Shudu is the ‘world’s first digital supermodel’ and was created by visual artist and photographer Cameron-James Wilson.

While Cameron has always been open with Shudu’s followers that she is fake, that hasn’t stopped people questioning just that.

34ba5e93bfd965f7f4ab82d9cc53fcad Source: Instagram/Shudu.Gram

She is by far the most realistic looking CGI influencer out there and that has led to an incredibly successful modeling career.

Shudu has appeared in Cosmopolitan, Vogue and has been used to promote Rihanna’s Fenty Beauty and Balmain.  

Speaking of his creation which now has over 150K followers, Wilson says:

“I love styling, and I love design, and I love makeup. These are things that I love and love to incorporate in my art,” he told Cosmopolitan.

“Whenever I create an image of Shudu it’s an expression of all the things that I love and enjoy.”

Wilson has received some harsh criticism for his CGI mode, though.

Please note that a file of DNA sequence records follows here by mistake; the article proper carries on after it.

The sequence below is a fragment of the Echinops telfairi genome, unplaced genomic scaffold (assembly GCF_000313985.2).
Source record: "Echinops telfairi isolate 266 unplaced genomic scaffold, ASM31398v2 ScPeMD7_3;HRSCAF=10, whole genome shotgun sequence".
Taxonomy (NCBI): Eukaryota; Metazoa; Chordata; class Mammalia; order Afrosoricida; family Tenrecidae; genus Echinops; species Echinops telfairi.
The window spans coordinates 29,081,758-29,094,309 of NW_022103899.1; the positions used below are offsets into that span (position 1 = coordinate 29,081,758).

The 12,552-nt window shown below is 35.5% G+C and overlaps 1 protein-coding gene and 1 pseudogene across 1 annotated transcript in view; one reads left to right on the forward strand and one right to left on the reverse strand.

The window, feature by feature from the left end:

Many have accused him of ‘profiting off of black women’, however, Wilson says he has never made money from Shudu but more uses the project as a way to encourage diversity in the fashion industry.

ba99dae1ed8e587e6f4949942aebb6b2 Source: Instagram/Shudu.Gram

a70e1fa4a94533c5ff998b44256f5615 Source: Instagram/Shudu.Gram

With the huge success creators have had with the likes of Miquela and Shudu, an increasing number of CGI influencers have started to appear from Lil Wavi to Brenn, the second CGI model from Wilsons ‘all digital modelling agency’.

The continued growth of these profiles have led to increasingly blurred lines between reality or the portrayal of it online. 

While many are uncomfortable about the existence of these virtual influencers and the effects they will have, others struggle to see the harm and wonder how they differ from many of the heavily-edited accounts that already exist online. 

So, the next time you see someone (or something) that looks too perfect to be real on Instagram, there could be a lot more than just some Facetuning at work.

About the author:

Read next:


This is YOUR comments community. Stay civil, stay constructive, stay on topic. Please familiarise yourself with our comments policy here before taking part.
write a comment

    Leave a commentcancel